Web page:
Signs in Calais’ “Jungle” seem to indicate that more and more migrants looking for a better life are choosing to stay in France rather than attempt the perilous trip to Britain.
The camp has been the focus of a cross-channel political debate that has become increasingly heated since Britons voted in June to exit the European Union.
Khalid Mansour, a 44 year-old from Sudan who has been in Calais for a year, is currently in the process of applying for asylum in France, saying it’s the best option for him but for others too.
Yes, England is good but France is better, better, more than every country in Europe I think.
“The solution is to make their asylum here because France it is a very good country and it is… This country means future to who wants, to who search about their future it’s here in France, not in the U.K.,” he said.
For 25 year-old Ismael Mohammad, whose dream is to become an aircraft mechanic, France has more to offer than other European countries.
“Yes because it’s France, more chance for the studies, for anything for people and the refugees, I think France is better than England. Yes, England is good but France is better, better, more than every country in Europe I think,” he said.
Calais’ state-funded temporary welcome centre, made of containers which welcome 1,500 migrants, is set to remain after authorities clear the surrounding makeshift camp as announced by Interior Minister Bernard Cazeneuve on Friday.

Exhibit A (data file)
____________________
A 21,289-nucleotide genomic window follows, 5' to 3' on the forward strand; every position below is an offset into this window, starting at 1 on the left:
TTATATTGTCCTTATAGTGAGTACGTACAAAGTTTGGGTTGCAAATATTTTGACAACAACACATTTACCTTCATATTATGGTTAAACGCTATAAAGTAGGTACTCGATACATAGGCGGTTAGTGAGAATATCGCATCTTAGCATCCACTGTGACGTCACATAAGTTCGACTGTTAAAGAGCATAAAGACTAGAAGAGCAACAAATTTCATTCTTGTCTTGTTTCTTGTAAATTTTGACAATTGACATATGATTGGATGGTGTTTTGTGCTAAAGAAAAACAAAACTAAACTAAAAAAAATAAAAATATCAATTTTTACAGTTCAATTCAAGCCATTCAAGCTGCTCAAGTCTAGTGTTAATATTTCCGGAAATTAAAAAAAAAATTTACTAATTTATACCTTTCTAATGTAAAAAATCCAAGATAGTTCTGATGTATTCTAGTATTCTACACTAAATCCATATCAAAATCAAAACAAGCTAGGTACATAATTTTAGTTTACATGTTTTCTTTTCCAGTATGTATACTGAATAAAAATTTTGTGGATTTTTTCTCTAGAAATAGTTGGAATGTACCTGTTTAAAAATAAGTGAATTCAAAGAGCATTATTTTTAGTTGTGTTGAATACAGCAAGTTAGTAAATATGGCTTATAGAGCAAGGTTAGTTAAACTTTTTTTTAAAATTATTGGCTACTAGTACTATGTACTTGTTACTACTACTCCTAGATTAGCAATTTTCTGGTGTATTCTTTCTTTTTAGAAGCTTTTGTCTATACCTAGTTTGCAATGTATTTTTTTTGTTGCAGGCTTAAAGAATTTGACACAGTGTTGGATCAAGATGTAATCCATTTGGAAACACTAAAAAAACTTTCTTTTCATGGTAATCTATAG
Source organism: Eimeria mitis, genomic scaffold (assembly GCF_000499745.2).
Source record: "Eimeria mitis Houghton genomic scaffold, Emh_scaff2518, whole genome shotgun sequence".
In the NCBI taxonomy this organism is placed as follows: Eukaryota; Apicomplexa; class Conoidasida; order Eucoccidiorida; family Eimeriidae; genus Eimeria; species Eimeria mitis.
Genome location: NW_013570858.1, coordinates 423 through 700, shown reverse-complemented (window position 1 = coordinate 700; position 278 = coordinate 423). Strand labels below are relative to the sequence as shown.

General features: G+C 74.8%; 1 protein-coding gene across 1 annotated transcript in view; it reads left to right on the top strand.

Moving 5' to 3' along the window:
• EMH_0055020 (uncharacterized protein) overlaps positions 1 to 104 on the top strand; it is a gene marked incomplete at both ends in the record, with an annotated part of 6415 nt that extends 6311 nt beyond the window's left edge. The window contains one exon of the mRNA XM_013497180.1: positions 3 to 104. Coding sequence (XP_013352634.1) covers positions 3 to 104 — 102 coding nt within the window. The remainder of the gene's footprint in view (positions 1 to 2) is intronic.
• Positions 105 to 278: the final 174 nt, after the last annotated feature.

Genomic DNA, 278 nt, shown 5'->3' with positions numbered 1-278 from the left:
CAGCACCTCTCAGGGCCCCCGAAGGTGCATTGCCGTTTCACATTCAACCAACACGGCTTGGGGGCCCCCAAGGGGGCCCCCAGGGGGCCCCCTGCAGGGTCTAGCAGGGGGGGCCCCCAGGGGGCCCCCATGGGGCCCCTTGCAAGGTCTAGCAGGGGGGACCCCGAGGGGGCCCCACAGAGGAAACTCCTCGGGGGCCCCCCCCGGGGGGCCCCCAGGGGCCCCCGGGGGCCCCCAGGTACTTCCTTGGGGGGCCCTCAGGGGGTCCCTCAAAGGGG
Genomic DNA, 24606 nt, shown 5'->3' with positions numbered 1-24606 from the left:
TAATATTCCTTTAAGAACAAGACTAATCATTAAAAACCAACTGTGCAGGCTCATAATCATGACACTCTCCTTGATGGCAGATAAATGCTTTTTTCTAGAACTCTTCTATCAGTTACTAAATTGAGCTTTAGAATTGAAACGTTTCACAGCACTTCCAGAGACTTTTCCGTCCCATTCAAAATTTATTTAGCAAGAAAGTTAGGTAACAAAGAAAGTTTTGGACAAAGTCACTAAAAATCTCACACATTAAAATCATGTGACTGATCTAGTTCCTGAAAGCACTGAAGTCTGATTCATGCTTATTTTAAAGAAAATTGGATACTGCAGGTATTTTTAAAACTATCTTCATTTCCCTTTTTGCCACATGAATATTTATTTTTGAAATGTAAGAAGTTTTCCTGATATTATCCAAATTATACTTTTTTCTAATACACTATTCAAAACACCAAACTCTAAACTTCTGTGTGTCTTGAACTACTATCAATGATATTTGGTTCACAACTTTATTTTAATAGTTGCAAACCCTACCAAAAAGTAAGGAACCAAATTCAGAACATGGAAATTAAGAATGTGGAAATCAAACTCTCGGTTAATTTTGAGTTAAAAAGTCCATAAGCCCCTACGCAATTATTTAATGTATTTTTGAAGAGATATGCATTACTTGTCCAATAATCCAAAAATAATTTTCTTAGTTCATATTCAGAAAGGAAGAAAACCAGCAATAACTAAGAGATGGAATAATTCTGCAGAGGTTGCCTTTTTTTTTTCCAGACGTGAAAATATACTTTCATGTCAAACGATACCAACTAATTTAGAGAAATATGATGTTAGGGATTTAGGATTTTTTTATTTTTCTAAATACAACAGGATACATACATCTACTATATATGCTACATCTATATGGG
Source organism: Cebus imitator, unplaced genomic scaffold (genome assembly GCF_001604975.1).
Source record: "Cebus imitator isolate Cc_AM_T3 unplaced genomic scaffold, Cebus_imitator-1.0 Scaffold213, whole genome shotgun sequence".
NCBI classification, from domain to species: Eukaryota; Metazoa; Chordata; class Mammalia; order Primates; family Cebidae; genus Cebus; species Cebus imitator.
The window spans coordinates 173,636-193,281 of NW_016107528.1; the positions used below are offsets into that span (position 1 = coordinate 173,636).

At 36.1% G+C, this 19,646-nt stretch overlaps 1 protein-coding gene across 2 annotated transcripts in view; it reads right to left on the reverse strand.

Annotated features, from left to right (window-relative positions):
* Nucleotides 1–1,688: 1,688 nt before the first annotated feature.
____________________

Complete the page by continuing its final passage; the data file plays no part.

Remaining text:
Its director Stephane Duval said he too had noticed a change in attitudes among the migrants.
“The effect we’ve seen — especially in recent months — is that the population is more keen to seek asylum in France and to stay in France. A few months back, when you asked anyone in the camp whether they wanted to go to England or to stay in France, a majority would answer England. It’s now changing,” he said.
NGOs based in the town also say they have noticed that more and more are turning to France to start asylum procedures, although a majority still have Britain as their ultimate goal.
The camp’s population has swollen to about 7,000 migrants from 4,500 in June, according to local authorities. Humanitarian groups put the number closer to 9,000.